This example demonstrates UART communication using UART1. Interrupt conditions on the UART peripheral are handled, input is tested, output is produced, and upon receiving the 0 character, DMA-driven output is initiated.
The DMA-driven output demonstrates mechanisms employed by some of the VGA examples. A channel is enabled by the interrupt handler and its transfers each initiated by a timer; this should cause text to be transmitted relatively slowly across the serial connection...
When this first channel completes all transfers, two other channels chained to it are enabled. Another timer then causes their transfers to be initiated. Since these two channels effectively compete for access to the UART peripheral, their transfers are interleaved. Regardless of the configuration of the example, more text should be transmitted relatively slowly...
And once again, hello!
Although such DMA channel interleaving is rather exotic, other techniques employed by the example are likely to be applicable elsewhere.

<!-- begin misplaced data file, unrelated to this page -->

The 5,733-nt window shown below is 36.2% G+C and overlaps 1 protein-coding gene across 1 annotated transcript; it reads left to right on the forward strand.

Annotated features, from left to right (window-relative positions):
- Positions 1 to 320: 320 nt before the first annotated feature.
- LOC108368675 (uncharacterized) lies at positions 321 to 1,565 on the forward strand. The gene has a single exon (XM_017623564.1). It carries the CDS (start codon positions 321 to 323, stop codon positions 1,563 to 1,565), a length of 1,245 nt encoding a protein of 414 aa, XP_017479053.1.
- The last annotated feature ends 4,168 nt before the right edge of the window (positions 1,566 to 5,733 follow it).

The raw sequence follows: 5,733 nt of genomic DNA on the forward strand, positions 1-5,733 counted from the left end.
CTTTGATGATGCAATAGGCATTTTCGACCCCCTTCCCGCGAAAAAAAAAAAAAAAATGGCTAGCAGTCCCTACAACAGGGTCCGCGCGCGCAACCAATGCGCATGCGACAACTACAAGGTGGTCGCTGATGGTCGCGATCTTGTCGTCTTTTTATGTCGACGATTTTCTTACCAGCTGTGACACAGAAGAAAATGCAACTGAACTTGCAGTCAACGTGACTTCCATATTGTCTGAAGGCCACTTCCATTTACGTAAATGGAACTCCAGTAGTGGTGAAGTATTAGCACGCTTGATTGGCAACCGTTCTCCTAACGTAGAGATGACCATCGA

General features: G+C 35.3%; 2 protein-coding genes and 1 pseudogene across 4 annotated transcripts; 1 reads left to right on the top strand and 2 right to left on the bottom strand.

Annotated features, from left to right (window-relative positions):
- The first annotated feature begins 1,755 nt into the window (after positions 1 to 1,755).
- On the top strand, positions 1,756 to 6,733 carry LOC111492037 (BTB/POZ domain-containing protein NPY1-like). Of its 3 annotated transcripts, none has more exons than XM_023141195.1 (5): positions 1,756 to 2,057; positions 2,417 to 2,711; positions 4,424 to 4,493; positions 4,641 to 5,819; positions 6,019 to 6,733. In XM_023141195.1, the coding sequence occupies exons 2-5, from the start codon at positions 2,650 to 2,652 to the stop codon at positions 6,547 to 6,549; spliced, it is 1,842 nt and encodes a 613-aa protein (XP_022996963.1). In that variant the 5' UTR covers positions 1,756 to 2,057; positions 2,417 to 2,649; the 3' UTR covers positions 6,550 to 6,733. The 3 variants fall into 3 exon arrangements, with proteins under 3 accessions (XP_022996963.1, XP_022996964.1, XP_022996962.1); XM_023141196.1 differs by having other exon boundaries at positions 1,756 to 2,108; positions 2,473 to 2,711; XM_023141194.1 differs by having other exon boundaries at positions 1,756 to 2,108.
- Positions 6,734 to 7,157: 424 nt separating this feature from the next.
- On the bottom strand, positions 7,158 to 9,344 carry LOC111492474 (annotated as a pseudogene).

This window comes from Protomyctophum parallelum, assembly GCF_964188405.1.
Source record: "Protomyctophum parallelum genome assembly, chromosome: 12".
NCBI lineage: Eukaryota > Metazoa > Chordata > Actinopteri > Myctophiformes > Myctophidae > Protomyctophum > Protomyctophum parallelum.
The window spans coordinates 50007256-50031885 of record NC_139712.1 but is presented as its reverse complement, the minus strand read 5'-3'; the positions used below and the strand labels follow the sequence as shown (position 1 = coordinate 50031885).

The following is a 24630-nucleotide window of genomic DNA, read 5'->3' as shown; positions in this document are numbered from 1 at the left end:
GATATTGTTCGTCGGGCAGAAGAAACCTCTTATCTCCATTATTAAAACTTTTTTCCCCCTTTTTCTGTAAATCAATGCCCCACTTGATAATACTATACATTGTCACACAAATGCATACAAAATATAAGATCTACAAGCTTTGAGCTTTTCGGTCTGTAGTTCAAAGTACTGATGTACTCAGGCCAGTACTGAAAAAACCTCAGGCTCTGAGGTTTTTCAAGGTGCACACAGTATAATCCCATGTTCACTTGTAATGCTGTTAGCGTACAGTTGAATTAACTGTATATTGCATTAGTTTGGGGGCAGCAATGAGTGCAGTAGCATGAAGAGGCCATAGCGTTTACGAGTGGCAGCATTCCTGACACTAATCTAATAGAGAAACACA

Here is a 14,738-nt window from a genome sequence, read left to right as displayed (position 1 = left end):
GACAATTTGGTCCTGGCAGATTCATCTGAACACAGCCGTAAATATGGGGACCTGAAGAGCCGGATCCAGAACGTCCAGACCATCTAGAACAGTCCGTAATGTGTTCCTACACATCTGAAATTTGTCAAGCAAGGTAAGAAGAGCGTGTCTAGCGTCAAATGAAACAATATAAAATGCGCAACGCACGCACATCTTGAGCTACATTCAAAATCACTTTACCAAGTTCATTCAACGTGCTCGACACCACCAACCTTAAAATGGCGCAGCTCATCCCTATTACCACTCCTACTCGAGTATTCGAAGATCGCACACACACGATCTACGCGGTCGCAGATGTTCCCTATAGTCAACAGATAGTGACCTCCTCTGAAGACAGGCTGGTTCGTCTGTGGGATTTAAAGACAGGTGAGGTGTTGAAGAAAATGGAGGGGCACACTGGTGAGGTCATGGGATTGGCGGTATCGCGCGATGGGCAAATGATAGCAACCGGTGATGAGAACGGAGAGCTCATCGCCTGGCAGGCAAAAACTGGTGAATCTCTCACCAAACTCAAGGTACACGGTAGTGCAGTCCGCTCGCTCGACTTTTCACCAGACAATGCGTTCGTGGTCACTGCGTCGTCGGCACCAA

To communicate with the PIC32, observe the wiring instructions and then establish a serial connection at 115200 baud. For example, using the screen program on a system exposing the serial connection through a device associated with a USB port:
screen /dev/ttyUSB0 115200
The precise device naming details will vary between systems and depend on the nature of the USB devices already connected. Where a programming device such as an Arduino board is in use, it may already be associated with ttyUSB0, thus exposing the PIC32 itself as ttyUSB1.
The pin usage of this solution is documented below.
MCLR# 1 \/ 28 RA0 2 27 RA1 3 26 RB15/U1TX RB0 4 25 RB14 RB1 5 24 RB13/U1RX RB2 6 23 RB3 7 22 RB11/PGEC2 8 21 RB10/PGED2 RA2 9 20 RA3 10 19 RB4 11 18 RB9 12 17 RB8 13 16 RB7 RB5 14 15
Note that RB6 is not available on pin 15 on this device (it is needed for VBUS unlike the MX170 variant).
UART1 is exposed by the RB13 and RB15 pins.